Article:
Earlier this week, Mike Parker and Leanne Alfaro, respectively the president and vice president of the Health Sciences Association of Alberta, emailed their members to let them know that HSAA workers had voted in favour of the mediated collective agreement with Alberta Health Services.
Prior to this agreement being approved by the membership, HSAA’s most recent collective agreement with AHS expired 31 March 2020, meaning that they’ve gone two years without a contract. On top of that, HSAA workers hadn’t seen any wage increases since 2015.
AHS had proposed wage rollbacks for over half of HSAA workers, retroactive to 1 April 2020; however, the size of the rollbacks varied depending on profession.
|Speech language pathologist||-8.69%|
|Health information management professional||-7.49%|
|Advanced care paramedic||-0.28%|
That’s an average wage rollback of 5.36%.
The AHS bargaining team had refused to back down on these rollbacks, and negotiations ended up in a stalemate, pushing the parties to enter voluntary mediation.
Last month, the HSAA emailed their membership to say that the mediator’s report took the wage rollbacks “off the table and replaced them with the following recommendation for wage increases for all members, in all disciplines”:
|1st||1 April 2020||0.00%|
|2nd||1 October 2021||1.00%|
|3rd||1 September 2022||1.25%|
|4th||1 April 2023||2.00%|
While these wage increases are better than the rollbacks that AHS has proposed, they’re significantly less than the increases HSAA’s bargaining team had originally proposed.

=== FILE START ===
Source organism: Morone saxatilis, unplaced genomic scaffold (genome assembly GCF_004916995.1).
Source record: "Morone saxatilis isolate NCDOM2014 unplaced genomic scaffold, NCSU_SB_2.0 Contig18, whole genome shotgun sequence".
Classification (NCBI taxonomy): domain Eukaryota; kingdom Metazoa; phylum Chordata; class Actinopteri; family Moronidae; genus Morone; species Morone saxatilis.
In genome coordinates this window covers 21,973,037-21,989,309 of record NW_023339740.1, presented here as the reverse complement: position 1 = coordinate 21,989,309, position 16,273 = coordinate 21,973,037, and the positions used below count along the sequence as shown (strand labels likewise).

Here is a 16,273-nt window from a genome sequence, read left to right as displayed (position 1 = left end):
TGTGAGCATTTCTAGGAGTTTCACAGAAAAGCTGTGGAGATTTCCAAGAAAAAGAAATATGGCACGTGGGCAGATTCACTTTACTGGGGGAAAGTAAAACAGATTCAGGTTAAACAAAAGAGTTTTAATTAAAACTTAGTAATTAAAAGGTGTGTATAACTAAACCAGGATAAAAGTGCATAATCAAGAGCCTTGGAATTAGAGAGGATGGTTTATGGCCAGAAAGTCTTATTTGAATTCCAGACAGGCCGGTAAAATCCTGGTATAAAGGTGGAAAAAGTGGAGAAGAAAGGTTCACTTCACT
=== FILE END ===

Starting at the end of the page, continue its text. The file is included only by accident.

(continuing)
- 2020: 2.6%
- 2021: 4.2%
- 2022: 4.74%
- 2023: 3.66%
The mediator’s report had also proposed that HSAA workers received a COVID pandemic lump sum of 1% for every hour worked in 2021.
After holding several telephone town halls earlier this month, the HSAA bargaining team facilitated voting for its members, which ended this past Monday.
According to this week’s email, less than half of the members voted, but of those who did, 85% voted in favour of the agreement.
This 4-year agreement is effective as of 1 April 2020, which means it’ll expire in 2024. As a result, the HSAA bargaining team gets only a short break before they’re back at it late next year in anticipation of the next contract.
When we include the 4 years of wage freezes while the NDP were in power, HSAA workers will average a raise of 0.53% per year over the life of this new contract and the previous contract combined, for a total of 4.25%.
And during those 8 years (between June 2015 and June 2022), inflation rose by 20% in Alberta. Which means, this small increase is effectively a wage cut of 15.75%.
I received a copy of the email, which you can read below.